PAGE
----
"This is sad news for ISBoxer users in EVE.

"The good news is that they do stress that 'multiboxing is allowed' as long as you don't do this. It does sound like you can still use Video FX dashboards for example as long as you are interacting with a single client at a time and not activating a module on 50 different ships at the same instant. Broadcasting Mode should not be used except when changing client settings or logging in, beginning January 2015."
Basically, the ability to display multiple clients without overlap and the ability to cycle through the clients will serve as ISBoxer's main selling point starting next year.  Thaler posted in a Reddit thread reinforcing this view:
"Hi guys, author of ISBoxer here!
"This is of course sad news for multiboxers in EVE Online, but I think there's more to be said than simply 'RIP'.
"Multiboxing will still happen, but without broadcasting to multiple clients at once. This is more sad to someone like TheWis with 80+ accounts, or even someone with 10, than it is to someone with 2 or 3. I think we would all agree that 2 or 3 is a more appropriate number to be playing than 80, and I think that's the effect this change will ultimately have.
"The good news is that it does sound like ISBoxer users can still use dashboards with clickable views of modules lined up, as long as they are interacting with only one client when they click, and not several at once.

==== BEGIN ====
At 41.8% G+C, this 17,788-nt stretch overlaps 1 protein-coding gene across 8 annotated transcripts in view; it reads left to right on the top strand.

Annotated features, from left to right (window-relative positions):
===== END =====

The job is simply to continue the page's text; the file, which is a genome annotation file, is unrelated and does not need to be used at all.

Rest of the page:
"With that said, it looks like I have just over a month to figure out how to help my customers not get banned from this change."
I have a couple of comments about Thaler's Reddit post.  First, I don't think that the news was sad for all multiboxers, just those who use ISBoxer or run their own macros to assist in multiboxing.  For those who, like myself, dual or multibox without software assistance and just tab between clients or have multiple client windows visible, the new policy doesn't affect us at all.

The other is Thaler's claim that "2 or 3 [accounts] is a more appropriate number to be playing than 80."  First, especially for mining, why would a player need to use ISBoxer when running only two or three accounts?  I don't see the value in paying the license fee for so few accounts.  The second involves the old adage, "follow the money."  An Inner Space license is good for up to five PCs (or virtual machines), which means that whether a user runs five accounts or fifty, Lavish Software receives the same amount of money.  So Thaler can sound agreeable to CCP's concerns as that doesn't hurt his bottom line.

While many ISBoxer users are outraged on the official EVE forums, some users on are more sanguine.  A user named Lord's Servant sent out the following mail to his corporation:
VENIO Official Opinion on Isboxer Changes
From: Lord's Servant
Sent: 2014.11.25 18:12
To: Everlasting Vendetta.,


This does NOT affect us as much as everyone thinks it does. This only affects us in regards to convenience - there are workarounds for the few things that we use broadcasting for. These are not much more difficult, and EVERYTHING that WE do (can't speak for all multiboxers in general) is going to be largely unaffected.

Stay off the forums (unless you're reading them for tears), enjoy the PLEX prices tanking (fuck yeah), and stay tuned for detailed info on how we will be slightly changing our setups.

What we will need to do before these become final:

-REMOVE all Repeater Regions from Setup
-Don't use (I'll ask lax [Joe Thaler] to just remove it from the default eve architecture) the broadcast all key.

What is NOT happening:

-The sky falling.
-Isboxers dying out
-Our corp dying
-Our playstyle changing drastically.

-Lords, VENIO
So what's the truth?  Are the changes the end of ISBoxer in EVE and Thaler is just spinning like a top?  Or will ISBoxer evolve and adapt to the new environment?   Instead of answering those questions now, I'd like to look back at some questions I raised back in August about the health of the game.